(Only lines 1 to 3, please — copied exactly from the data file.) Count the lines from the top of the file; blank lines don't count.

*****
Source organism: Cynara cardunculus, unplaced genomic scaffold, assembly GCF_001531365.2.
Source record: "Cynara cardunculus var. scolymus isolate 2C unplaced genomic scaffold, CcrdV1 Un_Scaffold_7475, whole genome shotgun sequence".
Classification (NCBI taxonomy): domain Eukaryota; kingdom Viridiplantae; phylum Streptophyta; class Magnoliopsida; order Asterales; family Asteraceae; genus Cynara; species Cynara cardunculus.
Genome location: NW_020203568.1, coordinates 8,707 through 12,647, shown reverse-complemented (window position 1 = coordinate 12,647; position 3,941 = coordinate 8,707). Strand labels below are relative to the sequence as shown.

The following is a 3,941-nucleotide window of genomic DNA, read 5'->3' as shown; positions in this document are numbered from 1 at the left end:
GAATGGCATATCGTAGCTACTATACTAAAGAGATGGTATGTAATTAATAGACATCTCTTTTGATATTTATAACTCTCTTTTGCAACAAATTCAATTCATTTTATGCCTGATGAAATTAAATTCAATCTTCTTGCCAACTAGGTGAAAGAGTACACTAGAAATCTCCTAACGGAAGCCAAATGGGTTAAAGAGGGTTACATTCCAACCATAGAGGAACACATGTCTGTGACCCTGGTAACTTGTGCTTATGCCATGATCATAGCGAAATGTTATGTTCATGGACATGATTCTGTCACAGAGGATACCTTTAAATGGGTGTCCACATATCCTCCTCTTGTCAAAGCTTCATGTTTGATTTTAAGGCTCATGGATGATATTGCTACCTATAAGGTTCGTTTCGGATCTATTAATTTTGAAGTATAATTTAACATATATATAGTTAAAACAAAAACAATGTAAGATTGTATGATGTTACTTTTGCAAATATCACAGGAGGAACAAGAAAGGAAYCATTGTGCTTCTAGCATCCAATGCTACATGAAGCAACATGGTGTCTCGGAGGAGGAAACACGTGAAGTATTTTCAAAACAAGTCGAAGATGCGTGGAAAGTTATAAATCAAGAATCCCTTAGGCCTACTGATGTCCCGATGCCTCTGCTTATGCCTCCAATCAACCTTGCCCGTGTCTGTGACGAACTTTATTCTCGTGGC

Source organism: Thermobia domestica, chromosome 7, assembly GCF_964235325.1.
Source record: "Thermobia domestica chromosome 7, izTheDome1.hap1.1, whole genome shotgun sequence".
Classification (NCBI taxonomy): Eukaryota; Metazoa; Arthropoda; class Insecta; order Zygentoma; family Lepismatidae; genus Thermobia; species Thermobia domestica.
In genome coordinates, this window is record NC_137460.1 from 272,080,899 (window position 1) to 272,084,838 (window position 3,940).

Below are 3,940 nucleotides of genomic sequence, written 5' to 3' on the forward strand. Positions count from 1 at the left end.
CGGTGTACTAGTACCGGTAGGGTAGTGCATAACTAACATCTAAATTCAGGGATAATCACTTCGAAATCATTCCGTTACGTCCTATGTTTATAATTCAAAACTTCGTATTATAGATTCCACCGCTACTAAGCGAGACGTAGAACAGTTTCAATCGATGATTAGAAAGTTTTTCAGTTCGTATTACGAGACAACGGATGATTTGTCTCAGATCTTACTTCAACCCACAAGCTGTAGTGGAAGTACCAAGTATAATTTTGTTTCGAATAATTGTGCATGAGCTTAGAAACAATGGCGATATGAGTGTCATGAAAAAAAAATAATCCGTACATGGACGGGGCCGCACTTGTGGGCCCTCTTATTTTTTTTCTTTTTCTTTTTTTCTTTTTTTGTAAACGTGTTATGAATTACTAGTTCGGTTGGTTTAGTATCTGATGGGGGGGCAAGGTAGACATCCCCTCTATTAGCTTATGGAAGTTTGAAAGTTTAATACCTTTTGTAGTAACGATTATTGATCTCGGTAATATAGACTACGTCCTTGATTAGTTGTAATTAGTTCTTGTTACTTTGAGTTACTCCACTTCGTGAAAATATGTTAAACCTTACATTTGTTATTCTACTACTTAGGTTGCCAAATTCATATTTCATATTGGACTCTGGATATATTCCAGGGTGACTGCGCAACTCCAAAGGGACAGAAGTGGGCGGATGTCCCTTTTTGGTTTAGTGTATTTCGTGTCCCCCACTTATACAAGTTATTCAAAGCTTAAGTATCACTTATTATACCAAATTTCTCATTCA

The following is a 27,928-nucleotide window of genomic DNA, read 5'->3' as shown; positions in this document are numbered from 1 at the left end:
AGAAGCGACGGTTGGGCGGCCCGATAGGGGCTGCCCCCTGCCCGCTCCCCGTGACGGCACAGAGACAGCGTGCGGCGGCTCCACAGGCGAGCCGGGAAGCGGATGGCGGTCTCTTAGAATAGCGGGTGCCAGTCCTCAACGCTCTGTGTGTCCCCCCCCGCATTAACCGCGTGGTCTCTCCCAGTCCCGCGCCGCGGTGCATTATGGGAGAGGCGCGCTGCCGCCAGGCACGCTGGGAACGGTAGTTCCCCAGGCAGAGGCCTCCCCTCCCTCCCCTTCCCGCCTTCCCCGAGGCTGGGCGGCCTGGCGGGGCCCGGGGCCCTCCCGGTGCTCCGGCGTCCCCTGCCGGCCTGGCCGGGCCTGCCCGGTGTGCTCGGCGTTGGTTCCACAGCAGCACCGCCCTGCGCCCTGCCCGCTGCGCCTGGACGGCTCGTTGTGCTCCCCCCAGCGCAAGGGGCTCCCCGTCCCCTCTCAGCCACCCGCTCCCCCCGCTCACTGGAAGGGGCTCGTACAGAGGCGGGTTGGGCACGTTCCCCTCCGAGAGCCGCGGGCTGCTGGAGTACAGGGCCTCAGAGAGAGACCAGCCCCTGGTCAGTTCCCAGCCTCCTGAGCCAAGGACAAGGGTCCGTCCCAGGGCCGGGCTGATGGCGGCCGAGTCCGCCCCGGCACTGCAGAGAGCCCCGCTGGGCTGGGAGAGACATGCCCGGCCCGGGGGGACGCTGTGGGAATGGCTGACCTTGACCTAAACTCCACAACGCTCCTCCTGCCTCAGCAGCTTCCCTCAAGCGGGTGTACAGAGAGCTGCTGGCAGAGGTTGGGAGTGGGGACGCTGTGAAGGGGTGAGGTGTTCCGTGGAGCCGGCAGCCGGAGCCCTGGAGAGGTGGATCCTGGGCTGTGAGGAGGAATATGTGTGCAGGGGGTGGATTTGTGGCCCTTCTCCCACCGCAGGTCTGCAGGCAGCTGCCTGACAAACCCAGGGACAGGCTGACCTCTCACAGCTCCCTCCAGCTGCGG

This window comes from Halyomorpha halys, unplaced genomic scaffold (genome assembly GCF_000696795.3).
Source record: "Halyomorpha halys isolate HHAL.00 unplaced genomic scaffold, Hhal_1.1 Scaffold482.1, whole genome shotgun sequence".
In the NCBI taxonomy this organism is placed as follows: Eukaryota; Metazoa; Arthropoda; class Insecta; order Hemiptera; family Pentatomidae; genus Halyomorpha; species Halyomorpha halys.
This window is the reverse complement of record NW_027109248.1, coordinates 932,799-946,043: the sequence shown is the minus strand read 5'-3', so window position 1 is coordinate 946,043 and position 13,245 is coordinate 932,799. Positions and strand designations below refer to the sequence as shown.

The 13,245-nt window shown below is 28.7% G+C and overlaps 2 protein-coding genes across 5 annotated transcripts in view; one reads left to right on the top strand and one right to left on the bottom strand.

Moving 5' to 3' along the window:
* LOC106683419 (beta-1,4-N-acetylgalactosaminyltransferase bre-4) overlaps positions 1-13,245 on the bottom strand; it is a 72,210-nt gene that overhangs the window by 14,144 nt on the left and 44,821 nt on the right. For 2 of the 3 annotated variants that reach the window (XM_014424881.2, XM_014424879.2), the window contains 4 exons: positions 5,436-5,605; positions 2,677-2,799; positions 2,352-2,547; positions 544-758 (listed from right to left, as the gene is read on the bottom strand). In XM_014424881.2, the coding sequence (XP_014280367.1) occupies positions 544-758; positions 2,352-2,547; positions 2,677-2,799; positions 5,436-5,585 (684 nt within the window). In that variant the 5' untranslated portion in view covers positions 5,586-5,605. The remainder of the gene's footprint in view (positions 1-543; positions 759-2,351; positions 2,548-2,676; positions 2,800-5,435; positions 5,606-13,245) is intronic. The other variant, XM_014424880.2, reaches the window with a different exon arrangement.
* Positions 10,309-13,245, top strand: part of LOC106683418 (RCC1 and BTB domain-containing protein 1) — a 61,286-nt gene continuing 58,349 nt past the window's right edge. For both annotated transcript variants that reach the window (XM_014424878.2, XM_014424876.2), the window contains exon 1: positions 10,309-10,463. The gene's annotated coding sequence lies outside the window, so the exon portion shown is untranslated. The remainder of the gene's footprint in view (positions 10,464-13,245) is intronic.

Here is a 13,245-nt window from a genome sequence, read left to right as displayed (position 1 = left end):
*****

Source organism: Cynara cardunculus, unplaced genomic scaffold, assembly GCF_001531365.2.
Source record: "Cynara cardunculus var. scolymus isolate 2C unplaced genomic scaffold, CcrdV1 Un_Scaffold_7475, whole genome shotgun sequence".
Classification (NCBI taxonomy): domain Eukaryota; kingdom Viridiplantae; phylum Streptophyta; class Magnoliopsida; order Asterales; family Asteraceae; genus Cynara; species Cynara cardunculus.